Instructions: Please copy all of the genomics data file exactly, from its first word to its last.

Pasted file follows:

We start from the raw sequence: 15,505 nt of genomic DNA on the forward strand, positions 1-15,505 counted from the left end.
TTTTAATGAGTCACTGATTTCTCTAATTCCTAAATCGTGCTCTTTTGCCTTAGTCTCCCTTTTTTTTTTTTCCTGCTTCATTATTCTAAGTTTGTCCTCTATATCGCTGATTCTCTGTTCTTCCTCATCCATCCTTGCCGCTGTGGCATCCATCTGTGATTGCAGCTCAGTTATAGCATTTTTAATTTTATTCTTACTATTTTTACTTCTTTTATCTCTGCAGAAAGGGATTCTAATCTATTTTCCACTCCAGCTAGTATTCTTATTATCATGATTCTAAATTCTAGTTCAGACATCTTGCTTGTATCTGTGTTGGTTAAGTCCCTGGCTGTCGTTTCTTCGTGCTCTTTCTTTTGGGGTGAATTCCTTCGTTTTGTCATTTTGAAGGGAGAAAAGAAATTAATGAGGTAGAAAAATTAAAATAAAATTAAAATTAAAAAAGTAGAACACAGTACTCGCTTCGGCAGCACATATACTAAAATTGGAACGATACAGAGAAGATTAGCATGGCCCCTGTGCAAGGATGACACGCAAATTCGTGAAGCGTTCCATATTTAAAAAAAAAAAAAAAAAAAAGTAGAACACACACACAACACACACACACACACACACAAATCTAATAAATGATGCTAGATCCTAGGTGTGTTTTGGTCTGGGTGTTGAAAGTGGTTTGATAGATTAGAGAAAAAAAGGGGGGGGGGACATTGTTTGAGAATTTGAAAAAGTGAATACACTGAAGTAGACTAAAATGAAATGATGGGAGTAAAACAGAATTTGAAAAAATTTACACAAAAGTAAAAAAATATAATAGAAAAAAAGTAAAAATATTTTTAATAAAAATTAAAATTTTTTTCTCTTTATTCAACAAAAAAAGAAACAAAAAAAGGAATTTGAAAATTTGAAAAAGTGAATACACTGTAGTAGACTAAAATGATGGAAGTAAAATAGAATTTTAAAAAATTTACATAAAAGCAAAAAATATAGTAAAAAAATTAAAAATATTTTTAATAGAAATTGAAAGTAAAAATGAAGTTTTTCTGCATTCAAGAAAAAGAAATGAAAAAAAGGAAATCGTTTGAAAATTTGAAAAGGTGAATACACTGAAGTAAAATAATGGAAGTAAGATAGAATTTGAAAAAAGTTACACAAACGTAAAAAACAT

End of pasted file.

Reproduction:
We start from the raw sequence: 15,505 nt of genomic DNA on the forward strand, positions 1-15,505 counted from the left end.
TTTTAATGAGTCACTGATTTCTCTAATTCCTAAATCGTGCTCTTTTGCCTTAGTCTCCCTTTTTTTTTTTTCCTGCTTCATTATTCTAAGTTTGTCCTCTATATCGCTGATTCTCTGTTCTTCCTCATCCATCCTTGCCGCTGTGGCATCCATCTGTGATTGCAGCTCAGTTATAGCATTTTTAATTTTATTCTTACTATTTTTACTTCTTTTATCTCTGCAGAAAGGGATTCTAATCTATTTTCCACTCCAGCTAGTATTCTTATTATCATGATTCTAAATTCTAGTTCAGACATCTTGCTTGTATCTGTGTTGGTTAAGTCCCTGGCTGTCGTTTCTTCGTGCTCTTTCTTTTGGGGTGAATTCCTTCGTTTTGTCATTTTGAAGGGAGAAAAGAAATTAATGAGGTAGAAAAATTAAAATAAAATTAAAATTAAAAAAGTAGAACACAGTACTCGCTTCGGCAGCACATATACTAAAATTGGAACGATACAGAGAAGATTAGCATGGCCCCTGTGCAAGGATGACACGCAAATTCGTGAAGCGTTCCATATTTAAAAAAAAAAAAAAAAAAAAGTAGAACACACACACAACACACACACACACACACACAAATCTAATAAATGATGCTAGATCCTAGGTGTGTTTTGGTCTGGGTGTTGAAAGTGGTTTGATAGATTAGAGAAAAAAAGGGGGGGGGGACATTGTTTGAGAATTTGAAAAAGTGAATACACTGAAGTAGACTAAAATGAAATGATGGGAGTAAAACAGAATTTGAAAAAATTTACACAAAAGTAAAAAAATATAATAGAAAAAAAGTAAAAATATTTTTAATAAAAATTAAAATTTTTTTCTCTTTATTCAACAAAAAAAGAAACAAAAAAAGGAATTTGAAAATTTGAAAAAGTGAATACACTGTAGTAGACTAAAATGATGGAAGTAAAATAGAATTTTAAAAAATTTACATAAAAGCAAAAAATATAGTAAAAAAATTAAAAATATTTTTAATAGAAATTGAAAGTAAAAATGAAGTTTTTCTGCATTCAAGAAAAAGAAATGAAAAAAAGGAAATCGTTTGAAAATTTGAAAAGGTGAATACACTGAAGTAAAATAATGGAAGTAAGATAGAATTTGAAAAAAGTTACACAAACGTAAAAAACAT